Director – Daniel Myrick, Screenplay – Wesley Clark, Jr., Daniel Myrick & Mark A. Patton, Story – Daniel Myrick & Mark A. Patton, Producers – Zev Guber & Jeremy Wall, Photography – Stephanie Martin, Music – Kays Al-Atrakchi, Special Effects Supervisor – Conor Coughlan, Production Design – Frank Bollinger. Production Company – Jaz Films/Darclight Films/Sherezade Development/Jaz Films/Gearhead Pictures/Kasbah Films.
Jonas Ball (Ben Keynes), Matt Anderson (Wally ‘Chief’ Hamer), Jeff Prewett (Sergeant Sadler) Jon Huertas (Sergeant Vince DeGeteau), Michael C. Williams (Sergeant Trinoski), Sam Hunter (Sergeant Tim Cole), Kenny Taylor (Master-Sergeant Tanner), Chems-Eddine Zinoune (Abdul), P. David Miller (Hermit), Vanessa Johansson (Stacy Keynes)
In 2001, CIA agent Ben Keynes is sent on a mission to the Ghazni Province in Afghanistan. Satellites have detected a radiation source and his objective is to determine what it is. He is placed in charge of squad of Special Forces. The ostensible cover he gives them is the goal of finding a Mohammed Aban and getting him to write a statement supporting the US military’s presence in the area. With the use of a local guide, their search takes them to a mountain that is regarded as forbidden by the locals. As they approach the mountain, their vehicle breaks down. Forced to continue on foot, they begin to experience strange things, including lights in the sky.
Daniel Myrick will always have a place in film history as co-director of The Blair Witch Project (1999). The surprise about such an influential film is that both Myrick and his co-director Eduardo Sanchez both took the better part of a decade before following up on such a success. Myrick eventually returned as producer of genre vehicles like Rest Stop (2006), Sublime (2007), Alien Raiders (2008), Otis (2008), The Presence (2010) and then as director of the little-seen non-genre The Strand (2007) and the genre likes of Believers (2007), Solstice (2008) and Under the Bed (2016). Eduardo Sanchez eventually returned to direct Altered (2006), Seventh Moon (2008), ParaAbnormal (2009), Lovely Molly (2011), the A Ride in the Park episode of V/H/S/2 (2013) and Exists (2014).
The Objective starts promisingly. There’s a mysterious something and a military sortie despatched in search of it. Myrick has made a strong effort to credibly ground the film. He has clearly sought to make the military scenes look believable to the extent of casting military veterans (Matt Anderson and Jon Huertas) as the soldiers and co-writing with Wesley Clark, Jr., the son of retired US Army general and 2004 Democratic presidential contender Wesley Clark. Myrick has gone to shoot in Morocco rather than Afghanistan but it still gives the film a feel of the landscape and the Islamic culture of the region. Moreover, Myrick is not subverted by making a film about the pumped heroics of soldiers in action – thinking about you and your ridiculous flag-waving Peter Berg – just a credible portrait of people reacting to something anomalous.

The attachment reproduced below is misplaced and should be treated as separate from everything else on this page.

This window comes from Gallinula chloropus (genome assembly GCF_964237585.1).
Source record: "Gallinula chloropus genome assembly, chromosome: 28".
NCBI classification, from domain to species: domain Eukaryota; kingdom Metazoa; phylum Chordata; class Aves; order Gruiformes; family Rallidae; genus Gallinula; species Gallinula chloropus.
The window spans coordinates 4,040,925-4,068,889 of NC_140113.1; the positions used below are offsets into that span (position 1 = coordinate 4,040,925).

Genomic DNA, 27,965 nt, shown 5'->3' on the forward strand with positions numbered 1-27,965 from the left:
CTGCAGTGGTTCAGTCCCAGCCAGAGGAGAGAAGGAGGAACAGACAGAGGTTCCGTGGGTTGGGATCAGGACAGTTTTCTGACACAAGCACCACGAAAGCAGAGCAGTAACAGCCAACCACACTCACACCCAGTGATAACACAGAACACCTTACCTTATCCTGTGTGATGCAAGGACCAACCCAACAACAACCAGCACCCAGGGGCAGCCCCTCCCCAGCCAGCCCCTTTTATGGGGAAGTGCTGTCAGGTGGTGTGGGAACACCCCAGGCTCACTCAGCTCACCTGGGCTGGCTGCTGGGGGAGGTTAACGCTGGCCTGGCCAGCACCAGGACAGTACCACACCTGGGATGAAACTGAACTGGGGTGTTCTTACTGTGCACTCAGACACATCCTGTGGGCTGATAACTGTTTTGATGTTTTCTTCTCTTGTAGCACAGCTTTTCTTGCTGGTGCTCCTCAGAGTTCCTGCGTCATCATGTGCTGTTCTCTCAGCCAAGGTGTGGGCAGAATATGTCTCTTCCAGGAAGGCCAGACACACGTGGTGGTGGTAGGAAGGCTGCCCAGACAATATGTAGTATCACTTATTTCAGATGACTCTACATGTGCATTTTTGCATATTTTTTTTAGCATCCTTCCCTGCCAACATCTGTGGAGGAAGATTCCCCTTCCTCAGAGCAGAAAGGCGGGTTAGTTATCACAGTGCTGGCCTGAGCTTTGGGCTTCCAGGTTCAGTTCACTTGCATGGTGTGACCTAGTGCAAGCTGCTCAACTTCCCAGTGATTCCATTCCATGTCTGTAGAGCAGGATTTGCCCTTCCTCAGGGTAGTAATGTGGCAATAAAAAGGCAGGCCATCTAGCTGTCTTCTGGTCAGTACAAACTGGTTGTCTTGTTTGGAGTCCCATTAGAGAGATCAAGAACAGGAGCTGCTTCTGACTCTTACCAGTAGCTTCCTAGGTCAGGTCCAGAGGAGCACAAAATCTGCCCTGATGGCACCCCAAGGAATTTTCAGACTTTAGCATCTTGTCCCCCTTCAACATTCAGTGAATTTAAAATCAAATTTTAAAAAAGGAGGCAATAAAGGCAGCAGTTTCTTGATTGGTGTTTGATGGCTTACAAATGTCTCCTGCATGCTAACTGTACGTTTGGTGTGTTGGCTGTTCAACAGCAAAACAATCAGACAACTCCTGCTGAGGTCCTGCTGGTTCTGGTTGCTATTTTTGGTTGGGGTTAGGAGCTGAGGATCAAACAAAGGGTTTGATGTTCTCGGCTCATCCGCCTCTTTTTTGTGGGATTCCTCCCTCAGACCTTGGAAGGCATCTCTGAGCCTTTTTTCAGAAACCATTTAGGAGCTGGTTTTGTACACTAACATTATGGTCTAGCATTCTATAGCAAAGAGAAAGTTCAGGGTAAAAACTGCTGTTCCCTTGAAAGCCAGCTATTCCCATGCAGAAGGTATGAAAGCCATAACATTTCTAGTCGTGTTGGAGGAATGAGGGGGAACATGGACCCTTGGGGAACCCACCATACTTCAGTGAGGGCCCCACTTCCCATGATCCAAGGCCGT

It soon becomes apparent that Daniel Myrick is essentially making another variant on The Blair Witch Project – instead of a group of students with video-cameras lost in the woods, he gives us a squad of soldiers armed with rifles lost in the desert of Afghanistan; instead of mysterious supernatural happenings, we have mysterious lights in the sky that or may not be UFOs or supernatural entities from local mythology. The main difference between the two films is also that The Objective is not shot as Found Footage.
Myrick creates quite a sense of the uncanny in the build-up with the men seeing lights in the sky and encountering strange locals. On the other hand, as soon as you realise this is a variant on The Blair Witch Project, it becomes apparent that it is going to be one of those open-ended films that is all build-up without any real answers. This proves to be the case with the film arriving at an end that never even leaves us sure whether the menace encountered is supernatural or extra-terrestrial in nature. As such, the film is okay but it never produces anything that makes you jump in your seat or unsettles you in any way. Gradually, the build-up tapers off into a lack of overall event.